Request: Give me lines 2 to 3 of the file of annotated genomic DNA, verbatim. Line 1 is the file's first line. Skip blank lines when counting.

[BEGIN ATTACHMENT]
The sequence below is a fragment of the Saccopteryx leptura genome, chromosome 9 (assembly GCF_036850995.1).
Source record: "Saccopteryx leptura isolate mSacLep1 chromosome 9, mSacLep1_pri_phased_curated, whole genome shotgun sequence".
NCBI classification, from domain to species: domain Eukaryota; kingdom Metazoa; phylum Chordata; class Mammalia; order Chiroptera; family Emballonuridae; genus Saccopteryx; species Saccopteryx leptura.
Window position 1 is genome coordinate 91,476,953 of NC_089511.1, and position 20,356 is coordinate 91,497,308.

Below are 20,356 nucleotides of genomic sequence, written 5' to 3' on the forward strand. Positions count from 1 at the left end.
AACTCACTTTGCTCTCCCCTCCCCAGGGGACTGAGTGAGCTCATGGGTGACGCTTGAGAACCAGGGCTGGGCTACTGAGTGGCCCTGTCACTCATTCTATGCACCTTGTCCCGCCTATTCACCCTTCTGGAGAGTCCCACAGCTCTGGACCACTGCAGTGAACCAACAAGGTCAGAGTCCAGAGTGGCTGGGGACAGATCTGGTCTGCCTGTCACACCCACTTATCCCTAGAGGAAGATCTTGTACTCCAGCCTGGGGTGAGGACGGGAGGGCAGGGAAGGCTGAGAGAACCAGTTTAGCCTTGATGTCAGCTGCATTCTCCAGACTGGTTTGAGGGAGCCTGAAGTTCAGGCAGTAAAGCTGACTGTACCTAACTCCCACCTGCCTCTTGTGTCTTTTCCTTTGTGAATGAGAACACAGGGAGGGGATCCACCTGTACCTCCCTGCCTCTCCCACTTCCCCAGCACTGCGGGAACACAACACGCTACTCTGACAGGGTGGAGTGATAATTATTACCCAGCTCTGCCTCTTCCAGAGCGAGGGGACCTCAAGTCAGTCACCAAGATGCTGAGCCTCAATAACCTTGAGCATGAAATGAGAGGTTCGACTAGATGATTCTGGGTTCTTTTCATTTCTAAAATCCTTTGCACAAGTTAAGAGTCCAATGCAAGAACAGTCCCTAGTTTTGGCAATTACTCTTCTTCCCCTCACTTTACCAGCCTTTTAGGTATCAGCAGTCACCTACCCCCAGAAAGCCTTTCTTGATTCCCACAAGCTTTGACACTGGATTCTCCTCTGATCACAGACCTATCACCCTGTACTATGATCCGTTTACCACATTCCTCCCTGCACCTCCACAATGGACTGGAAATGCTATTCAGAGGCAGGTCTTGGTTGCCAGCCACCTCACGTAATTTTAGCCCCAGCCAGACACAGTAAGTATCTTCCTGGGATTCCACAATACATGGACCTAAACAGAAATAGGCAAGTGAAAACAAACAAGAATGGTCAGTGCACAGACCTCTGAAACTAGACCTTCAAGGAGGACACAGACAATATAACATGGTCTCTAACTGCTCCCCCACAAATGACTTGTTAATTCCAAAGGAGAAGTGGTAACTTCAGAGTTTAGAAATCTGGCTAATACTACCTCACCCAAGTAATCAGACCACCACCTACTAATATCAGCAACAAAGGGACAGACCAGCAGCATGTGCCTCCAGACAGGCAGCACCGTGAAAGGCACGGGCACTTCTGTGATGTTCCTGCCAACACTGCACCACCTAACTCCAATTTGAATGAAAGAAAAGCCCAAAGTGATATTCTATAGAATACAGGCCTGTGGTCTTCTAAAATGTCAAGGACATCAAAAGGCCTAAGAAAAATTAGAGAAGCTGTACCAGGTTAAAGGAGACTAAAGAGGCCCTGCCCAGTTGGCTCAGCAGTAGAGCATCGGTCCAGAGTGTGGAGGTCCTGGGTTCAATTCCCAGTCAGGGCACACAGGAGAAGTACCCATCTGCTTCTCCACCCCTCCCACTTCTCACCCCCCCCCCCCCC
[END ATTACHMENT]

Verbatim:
Source record: "Saccopteryx leptura isolate mSacLep1 chromosome 9, mSacLep1_pri_phased_curated, whole genome shotgun sequence".
NCBI classification, from domain to species: domain Eukaryota; kingdom Metazoa; phylum Chordata; class Mammalia; order Chiroptera; family Emballonuridae; genus Saccopteryx; species Saccopteryx leptura.